Figureheads were carved for the bows of British fighting ships from the early sixteenth century until the start of the twentieth, formalizing the ancient tradition of sea-farers in earlier times. Warship names were selected within the Admiralty and it was then the task of the figurehead carver to submit a design that represented the name to the satisfaction of the Navy Board. The National Museum of the Royal Navy in Portsmouth has the biggest collection of British warship figureheads on display in the world. Close by are two still attached to the bows of their ships, the wooden HMS Victory (1765) and ironclad HMS Warrior (1860). David Pulvertaft's book reveals the history of warship figureheads, those in the Portsmouth collection being lavishly illustrated with watercolour paintings by Kevin Dean. The informative narrative provides t only a description of the collection but also examines the context of each figurehead against the life of its ship and the background of the carver who created it. David Pulvertaft, a retired admiral, first became interested in warship figureheads during his long naval career and has spent some 15 years researching the subject. He has collaborated with Kevin Dean on this project for two years with the support of the Royal Naval Museum. Kevin Dean is a Southsea-based artist who has illustrated numerous books and designed for a wide range of products, from textiles to tableware. He has always been fascinated by figureheads and their wonderful graphic qualities.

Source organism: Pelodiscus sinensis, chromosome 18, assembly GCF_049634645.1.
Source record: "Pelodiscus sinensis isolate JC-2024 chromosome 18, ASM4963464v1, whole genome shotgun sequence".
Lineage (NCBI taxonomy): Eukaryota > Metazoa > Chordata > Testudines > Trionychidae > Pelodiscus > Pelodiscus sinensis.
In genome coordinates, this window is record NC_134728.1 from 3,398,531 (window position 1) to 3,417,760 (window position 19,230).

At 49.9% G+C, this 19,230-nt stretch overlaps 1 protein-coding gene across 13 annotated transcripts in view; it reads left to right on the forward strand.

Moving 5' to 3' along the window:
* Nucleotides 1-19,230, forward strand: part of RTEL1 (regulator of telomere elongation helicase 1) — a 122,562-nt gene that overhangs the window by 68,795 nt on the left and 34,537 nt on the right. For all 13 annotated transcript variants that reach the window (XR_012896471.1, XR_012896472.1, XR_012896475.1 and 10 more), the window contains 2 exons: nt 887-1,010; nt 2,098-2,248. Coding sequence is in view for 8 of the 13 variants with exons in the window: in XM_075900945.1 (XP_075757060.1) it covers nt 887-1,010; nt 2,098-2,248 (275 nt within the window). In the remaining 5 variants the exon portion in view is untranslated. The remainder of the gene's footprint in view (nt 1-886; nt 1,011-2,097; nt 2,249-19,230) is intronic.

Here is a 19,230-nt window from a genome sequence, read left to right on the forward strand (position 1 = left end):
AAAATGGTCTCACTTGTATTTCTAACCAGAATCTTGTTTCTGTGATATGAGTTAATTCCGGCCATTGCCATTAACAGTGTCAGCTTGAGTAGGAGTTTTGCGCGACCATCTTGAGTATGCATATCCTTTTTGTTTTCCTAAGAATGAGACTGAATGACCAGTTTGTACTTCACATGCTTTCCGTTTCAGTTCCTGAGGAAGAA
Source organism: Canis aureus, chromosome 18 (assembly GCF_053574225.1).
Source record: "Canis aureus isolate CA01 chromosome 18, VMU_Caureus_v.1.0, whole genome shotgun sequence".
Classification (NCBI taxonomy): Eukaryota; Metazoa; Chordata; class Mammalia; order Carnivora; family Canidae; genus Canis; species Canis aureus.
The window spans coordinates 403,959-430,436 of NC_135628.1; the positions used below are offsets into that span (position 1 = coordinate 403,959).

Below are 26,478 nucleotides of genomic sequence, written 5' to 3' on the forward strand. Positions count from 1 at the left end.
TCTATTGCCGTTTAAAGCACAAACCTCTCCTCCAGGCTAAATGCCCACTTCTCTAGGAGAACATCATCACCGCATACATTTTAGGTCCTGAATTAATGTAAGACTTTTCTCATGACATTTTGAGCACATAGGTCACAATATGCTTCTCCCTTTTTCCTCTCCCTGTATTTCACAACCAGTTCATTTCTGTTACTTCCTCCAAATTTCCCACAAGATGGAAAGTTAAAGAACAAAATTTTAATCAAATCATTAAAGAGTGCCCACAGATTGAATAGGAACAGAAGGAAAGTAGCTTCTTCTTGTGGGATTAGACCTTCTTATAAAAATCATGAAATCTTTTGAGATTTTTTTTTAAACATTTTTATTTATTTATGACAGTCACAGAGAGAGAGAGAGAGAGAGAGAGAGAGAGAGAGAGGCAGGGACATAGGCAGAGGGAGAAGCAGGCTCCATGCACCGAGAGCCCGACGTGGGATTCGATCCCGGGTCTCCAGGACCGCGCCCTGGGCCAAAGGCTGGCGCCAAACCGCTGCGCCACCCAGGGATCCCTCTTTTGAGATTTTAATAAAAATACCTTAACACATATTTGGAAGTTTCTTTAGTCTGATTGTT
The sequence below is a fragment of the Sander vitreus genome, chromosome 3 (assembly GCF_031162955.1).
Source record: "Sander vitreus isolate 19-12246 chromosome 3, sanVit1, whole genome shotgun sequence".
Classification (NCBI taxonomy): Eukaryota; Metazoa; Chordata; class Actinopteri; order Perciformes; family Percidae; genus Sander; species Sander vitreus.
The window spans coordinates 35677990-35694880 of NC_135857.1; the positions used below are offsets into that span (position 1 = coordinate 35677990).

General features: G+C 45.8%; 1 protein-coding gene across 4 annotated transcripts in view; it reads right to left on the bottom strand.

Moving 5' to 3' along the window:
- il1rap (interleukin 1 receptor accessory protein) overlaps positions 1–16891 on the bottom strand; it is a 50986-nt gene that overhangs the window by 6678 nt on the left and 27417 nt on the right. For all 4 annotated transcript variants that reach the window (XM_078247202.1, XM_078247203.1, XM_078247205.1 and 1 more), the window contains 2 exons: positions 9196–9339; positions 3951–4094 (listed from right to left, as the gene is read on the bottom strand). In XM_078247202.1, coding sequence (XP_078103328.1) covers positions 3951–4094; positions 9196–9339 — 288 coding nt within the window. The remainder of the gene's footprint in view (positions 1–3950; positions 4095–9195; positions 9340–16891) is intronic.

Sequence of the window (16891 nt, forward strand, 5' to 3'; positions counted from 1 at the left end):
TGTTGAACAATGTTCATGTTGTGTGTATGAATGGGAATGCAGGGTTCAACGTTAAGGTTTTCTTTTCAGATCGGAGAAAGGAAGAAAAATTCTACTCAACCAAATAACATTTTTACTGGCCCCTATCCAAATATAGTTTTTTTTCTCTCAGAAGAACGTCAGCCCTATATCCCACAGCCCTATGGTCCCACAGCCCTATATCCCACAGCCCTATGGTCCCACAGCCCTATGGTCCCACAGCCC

David Pulvertaft is a retired admiral who first became interested in warship figureheads during his long naval career. He began collaborating with Kevin Dean on the project under the suggestion of the Portsmouth Royal Naval Museum. Kevin Dean is a Southsea-based artist/illustrator who had developed a fascination with the form of the carvings and who had independently created several watercolors of them before collaborating on this book.